To the Continental Congress Marine Committee
Head Qrs [West Point] Octob. the 9th 1779
By the inclosed Extract from Genl Orders, which I have the honor to transmit, You will perceive that a Certain John Springer has been tried “for seducing Soldiers to inlist in the British Army,[”] and sentenced in part, to be employed in some department of the Army or Navy, where he would not have an opportunity of deserting.1 Being fully persuaded that he cannot be employed in the former, without affording him such an opportunity and putting it in his power to seduce others to go with him, I have sent him to Philadelphia under guard, to be subject to your Orders,2 and I should hope he may be made to make the States some reparation by His services on board one of their Ships of War, for the injuries he has done them. In the Spring 1777 he inlisted in One of the Continental Regimts presently deserted and engaged with the Enemy. About the Month of June last he returned and as he said, to claim the benefit of a proclamation I had issued.3 I accordingly pardonned him—and affecting great contrition for his delinquency and apprehension lest he might fall into the Enemys hands if placed in a situation exposed to the common accidents of captivity—he was put in the Waggon Master’s department—and in the course of one or two nights began to inlist our Soldiers for the Enemy’s service; and there was every reason to believe he occasioned several desertions which happened in the Corps, with which he was tampering. From this trait of his character—the Honble Committee will readily think that he is not intitled to farther indulgence—and that he cannot with any prospect of advantage be retained here. I have the honor to be with great respect Gentn Yr Most Obedt sert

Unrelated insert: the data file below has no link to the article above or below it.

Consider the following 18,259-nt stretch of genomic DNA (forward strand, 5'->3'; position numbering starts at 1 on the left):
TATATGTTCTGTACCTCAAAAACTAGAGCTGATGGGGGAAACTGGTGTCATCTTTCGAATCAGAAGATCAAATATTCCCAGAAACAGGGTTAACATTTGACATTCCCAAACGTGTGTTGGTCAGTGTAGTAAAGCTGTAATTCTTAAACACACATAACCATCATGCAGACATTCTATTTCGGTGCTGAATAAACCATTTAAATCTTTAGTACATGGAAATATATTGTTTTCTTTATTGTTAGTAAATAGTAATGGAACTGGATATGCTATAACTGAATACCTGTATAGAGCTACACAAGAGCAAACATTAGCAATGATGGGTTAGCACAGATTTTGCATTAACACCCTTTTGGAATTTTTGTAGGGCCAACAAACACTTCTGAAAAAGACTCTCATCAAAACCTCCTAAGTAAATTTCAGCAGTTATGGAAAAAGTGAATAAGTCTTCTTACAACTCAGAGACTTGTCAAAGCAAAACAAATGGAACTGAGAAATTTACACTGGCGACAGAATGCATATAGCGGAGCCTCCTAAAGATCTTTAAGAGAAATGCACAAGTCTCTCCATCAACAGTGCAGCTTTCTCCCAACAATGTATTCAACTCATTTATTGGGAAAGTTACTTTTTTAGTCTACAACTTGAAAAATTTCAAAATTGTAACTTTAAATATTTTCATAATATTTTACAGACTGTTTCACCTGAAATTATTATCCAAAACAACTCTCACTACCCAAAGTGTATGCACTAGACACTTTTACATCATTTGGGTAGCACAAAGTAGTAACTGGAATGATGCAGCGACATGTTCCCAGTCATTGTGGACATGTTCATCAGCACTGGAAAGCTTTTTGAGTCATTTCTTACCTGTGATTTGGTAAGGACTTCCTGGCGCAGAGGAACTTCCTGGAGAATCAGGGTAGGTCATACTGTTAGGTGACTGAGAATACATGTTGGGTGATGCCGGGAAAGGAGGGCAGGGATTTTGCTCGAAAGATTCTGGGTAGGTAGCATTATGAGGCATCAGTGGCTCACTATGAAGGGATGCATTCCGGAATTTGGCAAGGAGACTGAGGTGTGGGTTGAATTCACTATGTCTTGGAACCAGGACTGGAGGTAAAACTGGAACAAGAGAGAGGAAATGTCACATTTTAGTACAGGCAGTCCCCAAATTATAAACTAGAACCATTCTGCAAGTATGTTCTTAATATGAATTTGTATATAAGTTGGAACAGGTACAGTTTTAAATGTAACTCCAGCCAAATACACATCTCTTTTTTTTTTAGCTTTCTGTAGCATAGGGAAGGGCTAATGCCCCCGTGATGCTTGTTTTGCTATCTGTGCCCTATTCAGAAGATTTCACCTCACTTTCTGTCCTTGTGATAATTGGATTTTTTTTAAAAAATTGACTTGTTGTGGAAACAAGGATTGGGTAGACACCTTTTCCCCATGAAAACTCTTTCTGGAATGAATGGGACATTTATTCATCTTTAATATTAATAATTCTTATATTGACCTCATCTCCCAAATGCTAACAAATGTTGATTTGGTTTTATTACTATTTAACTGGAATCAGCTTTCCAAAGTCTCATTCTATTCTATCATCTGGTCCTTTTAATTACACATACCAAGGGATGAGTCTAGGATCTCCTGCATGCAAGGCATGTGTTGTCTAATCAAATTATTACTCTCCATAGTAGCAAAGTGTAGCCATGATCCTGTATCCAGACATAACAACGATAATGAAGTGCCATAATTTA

Df, in Robert Hanson Harrison’s writing, DLC:GW; Varick transcript, DLC:GW.